Since 2004, 243 civilian killings (141 in the South and 102 in the North) have been claimed by Baloch separatist formations such as the Baloch Republican Army (BRA), Baloch Liberation Army (BLA), Balochistan Liberation Tigers (BLT) and United Baloch Army (UBA). The Islamist extremist formations, primarily LeJ and TTP, claimed responsibility for the killing of 422 civilians, all in North, mostly in Quetta. The remaining 2,103 civilian fatalities remain unattributed. As SAIR has noted, a large proportion of the 'unattributed' fatalities, particularly in the Southern region, are believed to be the result of enforced disappearances carried out by state agencies, or by their proxies, prominently including the Tehrik-e-Nafaz-e-Aman Balochistan (TNAB, Movement for the Restoration of Peace, Balochistan). Sectarian violence orchestrated by Islamabad-backed Islamist formations is also responsible for a significant proportion of civilian fatalities.
Evidently, the Islamist terrorist formations have created havoc in Quetta in particular and Balochistan at large, with Government failing to respond. On July 2, 2013, Prime Minister Nawaz Sharif, during his visit to Quetta, indirectly conceded the failure of an adequate state response, "The administration here needs to bring improvement in their governance and the authorities in police need to realize their duty." Sharif pointed out that Quetta was a 'small city of around 20 lanes' and that it should not be too hard to secure such a place.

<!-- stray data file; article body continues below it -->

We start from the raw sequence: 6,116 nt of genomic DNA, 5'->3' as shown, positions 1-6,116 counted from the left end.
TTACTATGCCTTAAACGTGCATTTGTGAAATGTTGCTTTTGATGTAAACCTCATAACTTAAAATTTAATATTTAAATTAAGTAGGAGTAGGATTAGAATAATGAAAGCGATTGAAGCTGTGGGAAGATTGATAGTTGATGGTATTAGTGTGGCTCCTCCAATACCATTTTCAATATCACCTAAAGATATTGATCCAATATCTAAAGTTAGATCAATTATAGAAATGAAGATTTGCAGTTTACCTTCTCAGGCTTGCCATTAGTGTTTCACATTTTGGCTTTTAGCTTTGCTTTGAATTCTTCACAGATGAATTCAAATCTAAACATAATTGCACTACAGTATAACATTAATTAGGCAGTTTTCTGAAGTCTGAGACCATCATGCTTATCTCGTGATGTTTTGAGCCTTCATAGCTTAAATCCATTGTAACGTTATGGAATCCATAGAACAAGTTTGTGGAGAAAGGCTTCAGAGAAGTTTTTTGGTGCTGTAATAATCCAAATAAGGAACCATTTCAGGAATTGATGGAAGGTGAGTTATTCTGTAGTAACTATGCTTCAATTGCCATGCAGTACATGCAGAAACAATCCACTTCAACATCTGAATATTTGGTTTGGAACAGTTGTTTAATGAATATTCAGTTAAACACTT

As in other areas of Pakistan, it is the collusion and complicity of elements within the state establishment that have created spaces for the proliferation of terrorist groupings, and have inhibited effective state responses against the terrorists. It is significant that Quetta has long been the operational base of a number of terrorist formations operating in Afghanistan with the backing of the Inter Services Intelligence. Given Islamabad's unchanged game plan to continue with its mischief in Afghanistan, and to use Sunni extremist mobilization and terror as an instrument for domestic political management, the present crisis can only deepen.
(The writer Anurag Tripathi is Research Associate, Institute for Conflict Management)
(The view expressed in the article is of the author and not India Blooms News Service)
--IBNS (Posted on 13-08-2013)